Concealed weapons conditionally allowed on campus

Photo Illustration: Harim Arjon/The Telescope

Photo Illustration: Harim Arjon/The Telescope

How would you feel if your fellow classmate was carrying a concealed weapon?

Although weapons of any kind are normally not allowed on college campuses, a section of California’s penal code allows for individuals with a concealed weapons permit to legally carry one on campus.

While it is technically allowed, concealed carry weapon (CCW) permit holders still need to get exclusive permission from either the Palomar police department or the president of the college, according to Palomar’s chief of police Mark DiMaggio.

“Other than that, you cannot be carrying on the campus even if you have a CCW,” DiMaggio said.

While every state has some provision allowing concealed carry on college campuses, California is one of 20 that normally ban weapons on campus, according to website for the National Conference of State Legislatures, ncsl.org.

Many groups across the country actively advocate being able to conceal carry on campus, which would give students and teachers “an effective means of self-defense,” according to Students for Concealed Carry.

These pro-concealed carry groups run on the platform that “gun free zones” disarm law-abiding citizens who would normally be able to protect themselves.

Derek Tesdal, a business major at Palomar, said the fact that people could carry concealed weapons doesn’t bother him at all because “If you have a concealed carry permit, you have it for a good reason because California is extremely strict with it.”

But college concealed carry definitely has its opposers, whose numbers have grown in the wake of school shootings on both college and high school campuses.

One such group, the Campaign to Keep Guns off Campus, focuses on stopping statewide legislature that would force colleges and universities to allow hidden weapons on their property.

“In my opinion, it’s not a good thing.” said Kevin Nogueira, a Palomar student, “Lately there have been school shootings, it could make it easier for something like that to happen.”

But while college concealed carry has its supporters and opponents on the political spectrum, the practical issues and problems associated with carrying a weapon on campus are apparent.

“I think (the campus) would be more dangerous just due to a couple of factors,” DiMaggio said.

According to DiMaggio, the mere sight of a hidden gun is enough to cause panic and confusion on campus, which could lead some to believe there was an active shooter situation and instigate a police response. A response that, with no real danger, would be wasting the time and resources of Palomar police and other local law enforcement.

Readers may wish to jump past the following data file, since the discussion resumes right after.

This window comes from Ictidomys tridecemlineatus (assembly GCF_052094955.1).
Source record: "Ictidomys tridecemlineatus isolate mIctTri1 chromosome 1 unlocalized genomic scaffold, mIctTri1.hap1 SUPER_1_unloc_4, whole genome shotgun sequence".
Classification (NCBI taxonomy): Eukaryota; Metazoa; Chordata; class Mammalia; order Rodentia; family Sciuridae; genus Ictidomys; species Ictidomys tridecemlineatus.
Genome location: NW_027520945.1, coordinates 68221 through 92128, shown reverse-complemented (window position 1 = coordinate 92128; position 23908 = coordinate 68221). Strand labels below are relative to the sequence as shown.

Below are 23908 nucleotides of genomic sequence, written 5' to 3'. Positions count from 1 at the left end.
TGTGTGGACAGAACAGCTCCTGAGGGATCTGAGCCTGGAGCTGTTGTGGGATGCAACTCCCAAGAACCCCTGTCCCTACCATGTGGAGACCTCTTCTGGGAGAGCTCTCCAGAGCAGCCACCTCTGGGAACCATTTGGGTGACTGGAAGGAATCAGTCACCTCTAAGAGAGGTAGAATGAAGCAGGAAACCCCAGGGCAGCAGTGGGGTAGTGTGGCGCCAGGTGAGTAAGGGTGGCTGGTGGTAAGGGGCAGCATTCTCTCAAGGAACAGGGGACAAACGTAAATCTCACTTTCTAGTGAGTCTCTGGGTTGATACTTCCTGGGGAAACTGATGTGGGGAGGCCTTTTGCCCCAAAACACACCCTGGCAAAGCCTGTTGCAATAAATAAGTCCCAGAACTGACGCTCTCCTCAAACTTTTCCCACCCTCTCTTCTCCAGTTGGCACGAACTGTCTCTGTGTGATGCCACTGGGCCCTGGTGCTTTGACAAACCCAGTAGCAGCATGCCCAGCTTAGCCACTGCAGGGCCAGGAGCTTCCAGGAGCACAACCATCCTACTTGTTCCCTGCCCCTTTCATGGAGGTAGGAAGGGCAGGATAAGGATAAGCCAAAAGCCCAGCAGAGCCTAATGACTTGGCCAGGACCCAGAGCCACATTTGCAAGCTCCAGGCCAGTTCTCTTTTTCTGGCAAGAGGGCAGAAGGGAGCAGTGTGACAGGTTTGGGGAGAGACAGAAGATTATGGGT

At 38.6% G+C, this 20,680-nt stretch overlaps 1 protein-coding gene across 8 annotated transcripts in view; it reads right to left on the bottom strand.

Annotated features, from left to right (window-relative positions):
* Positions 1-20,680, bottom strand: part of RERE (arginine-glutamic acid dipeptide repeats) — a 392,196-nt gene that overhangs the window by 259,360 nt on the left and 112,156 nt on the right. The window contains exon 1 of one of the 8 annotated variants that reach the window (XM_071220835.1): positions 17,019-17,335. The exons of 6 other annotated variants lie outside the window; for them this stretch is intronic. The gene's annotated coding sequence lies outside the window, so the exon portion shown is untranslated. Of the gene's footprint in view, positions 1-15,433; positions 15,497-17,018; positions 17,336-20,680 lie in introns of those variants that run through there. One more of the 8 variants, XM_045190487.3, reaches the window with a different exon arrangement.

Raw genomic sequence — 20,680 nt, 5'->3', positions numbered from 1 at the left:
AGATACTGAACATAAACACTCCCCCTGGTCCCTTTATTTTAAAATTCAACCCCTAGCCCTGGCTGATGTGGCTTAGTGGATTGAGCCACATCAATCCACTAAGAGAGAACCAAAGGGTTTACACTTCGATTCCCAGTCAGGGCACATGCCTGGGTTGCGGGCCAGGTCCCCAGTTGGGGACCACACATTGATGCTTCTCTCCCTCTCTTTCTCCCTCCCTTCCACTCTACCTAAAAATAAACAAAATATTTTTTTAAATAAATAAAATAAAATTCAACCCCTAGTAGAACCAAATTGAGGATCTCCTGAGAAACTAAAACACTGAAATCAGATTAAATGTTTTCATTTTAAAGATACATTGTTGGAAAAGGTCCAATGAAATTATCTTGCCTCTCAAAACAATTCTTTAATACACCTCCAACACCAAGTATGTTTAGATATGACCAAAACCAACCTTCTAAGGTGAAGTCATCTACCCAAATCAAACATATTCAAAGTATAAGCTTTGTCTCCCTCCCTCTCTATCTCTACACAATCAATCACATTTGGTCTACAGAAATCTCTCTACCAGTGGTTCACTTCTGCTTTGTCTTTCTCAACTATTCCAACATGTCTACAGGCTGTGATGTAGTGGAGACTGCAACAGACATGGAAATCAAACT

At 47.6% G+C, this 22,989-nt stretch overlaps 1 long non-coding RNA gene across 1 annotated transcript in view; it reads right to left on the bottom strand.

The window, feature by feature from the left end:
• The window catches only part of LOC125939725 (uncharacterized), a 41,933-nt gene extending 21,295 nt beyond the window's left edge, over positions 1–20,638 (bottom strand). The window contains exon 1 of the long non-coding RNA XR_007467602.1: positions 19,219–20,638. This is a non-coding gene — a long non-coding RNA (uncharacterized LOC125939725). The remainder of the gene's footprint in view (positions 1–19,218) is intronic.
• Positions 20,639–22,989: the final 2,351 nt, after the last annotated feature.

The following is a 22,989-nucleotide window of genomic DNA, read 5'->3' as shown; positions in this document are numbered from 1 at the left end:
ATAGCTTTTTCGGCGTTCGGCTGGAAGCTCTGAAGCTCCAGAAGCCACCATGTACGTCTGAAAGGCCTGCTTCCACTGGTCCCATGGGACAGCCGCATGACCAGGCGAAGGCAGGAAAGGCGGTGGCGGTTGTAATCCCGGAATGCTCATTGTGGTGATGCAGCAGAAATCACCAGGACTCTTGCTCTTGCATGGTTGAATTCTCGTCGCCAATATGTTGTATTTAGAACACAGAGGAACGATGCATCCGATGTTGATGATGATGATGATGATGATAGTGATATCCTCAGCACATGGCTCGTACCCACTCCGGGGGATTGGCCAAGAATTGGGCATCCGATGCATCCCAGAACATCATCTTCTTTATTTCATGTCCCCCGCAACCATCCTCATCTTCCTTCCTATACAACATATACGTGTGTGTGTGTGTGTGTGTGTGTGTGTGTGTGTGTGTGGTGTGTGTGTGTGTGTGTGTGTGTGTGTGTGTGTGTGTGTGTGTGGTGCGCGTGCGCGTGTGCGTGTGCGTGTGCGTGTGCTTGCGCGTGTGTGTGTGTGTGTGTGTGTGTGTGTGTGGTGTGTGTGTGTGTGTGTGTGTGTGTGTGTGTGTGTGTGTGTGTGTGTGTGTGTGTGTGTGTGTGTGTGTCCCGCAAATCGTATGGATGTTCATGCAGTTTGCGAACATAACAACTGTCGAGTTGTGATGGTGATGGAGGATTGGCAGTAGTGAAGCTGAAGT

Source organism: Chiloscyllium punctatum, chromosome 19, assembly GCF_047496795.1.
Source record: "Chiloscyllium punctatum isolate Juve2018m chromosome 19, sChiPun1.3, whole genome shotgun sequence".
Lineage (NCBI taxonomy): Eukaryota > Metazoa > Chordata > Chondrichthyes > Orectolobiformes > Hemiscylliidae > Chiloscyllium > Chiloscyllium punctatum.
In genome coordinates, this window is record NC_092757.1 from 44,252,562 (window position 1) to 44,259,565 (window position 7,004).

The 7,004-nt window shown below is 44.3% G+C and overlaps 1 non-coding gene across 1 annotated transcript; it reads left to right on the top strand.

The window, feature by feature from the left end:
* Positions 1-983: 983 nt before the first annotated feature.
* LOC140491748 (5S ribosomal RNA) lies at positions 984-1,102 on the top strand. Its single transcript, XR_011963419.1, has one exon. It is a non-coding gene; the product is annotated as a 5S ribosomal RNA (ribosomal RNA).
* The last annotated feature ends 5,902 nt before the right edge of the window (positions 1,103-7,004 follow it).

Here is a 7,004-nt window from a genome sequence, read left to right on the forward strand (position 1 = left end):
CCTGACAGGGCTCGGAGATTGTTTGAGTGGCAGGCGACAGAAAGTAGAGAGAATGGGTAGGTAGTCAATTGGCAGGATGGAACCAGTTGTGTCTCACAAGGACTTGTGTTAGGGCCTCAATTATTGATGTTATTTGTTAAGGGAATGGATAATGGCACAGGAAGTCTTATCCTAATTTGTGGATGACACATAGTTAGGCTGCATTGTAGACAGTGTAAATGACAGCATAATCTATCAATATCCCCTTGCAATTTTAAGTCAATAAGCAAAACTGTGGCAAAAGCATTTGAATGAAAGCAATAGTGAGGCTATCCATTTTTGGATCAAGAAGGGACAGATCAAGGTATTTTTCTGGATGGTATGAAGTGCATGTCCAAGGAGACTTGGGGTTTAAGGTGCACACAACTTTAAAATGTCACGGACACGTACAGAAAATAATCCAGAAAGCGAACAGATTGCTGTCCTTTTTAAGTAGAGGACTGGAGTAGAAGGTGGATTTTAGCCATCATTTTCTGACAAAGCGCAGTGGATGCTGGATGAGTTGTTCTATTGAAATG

A similar event happened at Cal State San Marcos in August when police were called about a potential shooter who actually just happened to be carrying an umbrella. Events like these can cost a city tens of thousands of dollars, according to an Associated Press article.

There are other concerns as well.

“Think about this: what if the gun somehow slipped out of … however you were carrying it, it falls on the ground and an accidental discharge occurs,” DiMaggio said. “You can imagine the traumatic effect that would have on the entire campus.”

According to DiMaggio, there has been no problems with concealed weapons or CCW holders on campus during his time as chief of police. Although he did admit he has only held his position since May.

“We want to keep the panic down to a minimum and make sure that we’re providing a safe and secure environment for the campus community,” DiMaggio said.

President Robert Deegan told The Telescope that, in the ten years that he’s served at Palomar, a request to carry a concealed weapon by a non-law enforcement officer has never been approved.

Author: Mike Peterson

Mike Peterson is a writer, freelancer and the editor-in-chief of The Telescope. He’s currently wrapping up his transfer degree and hopes to move on to CSUSM or SDSU. He likes short sentences and quoting Hemingway. He’s also pretty sure his body would break down if he stopped drinking coffee, so he doesn’t risk it.

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2 Comments

  1. “The sight of a hidden gun is enough to cause panic and confusion”… Apparently the author is confused between concealed carry and open carry. Hidden guns are not seen. And wouldn’t the 13 Californians who died in San Bernardino have been happy to see the sight of a gun slip out of its concealed holster and kill the terrorist before he was able to destroy so many lives.

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  2. What nonsense. The 2nd Amendment of the United States Constitution is one sentence, which clearly states that bearing arms is for the purpose of maintaining a well-regulated militia. That today includes the police, the National Guard, and the military. It is silent on private gun ownership. States can implement gun ownership regulations and it is prudent for people to own handguns for self defense but there is no Constitutional support for it. And there is no right to bring a handgun onto Palomar College and there should be no such rights at any college campus. A gun free zone is a safe zone, not an “unsafe zone.” A gun free zone is one where illegal gun owners cannot bring guns and is thus safe. How to achieve a gun free zone in the U.S., where sales of military assault weapons to anyone including those who have decided to misuse them is rampant, requires work. Security cameras and armed police are far better than arming everyone or allowing a school to have attendants be armed.

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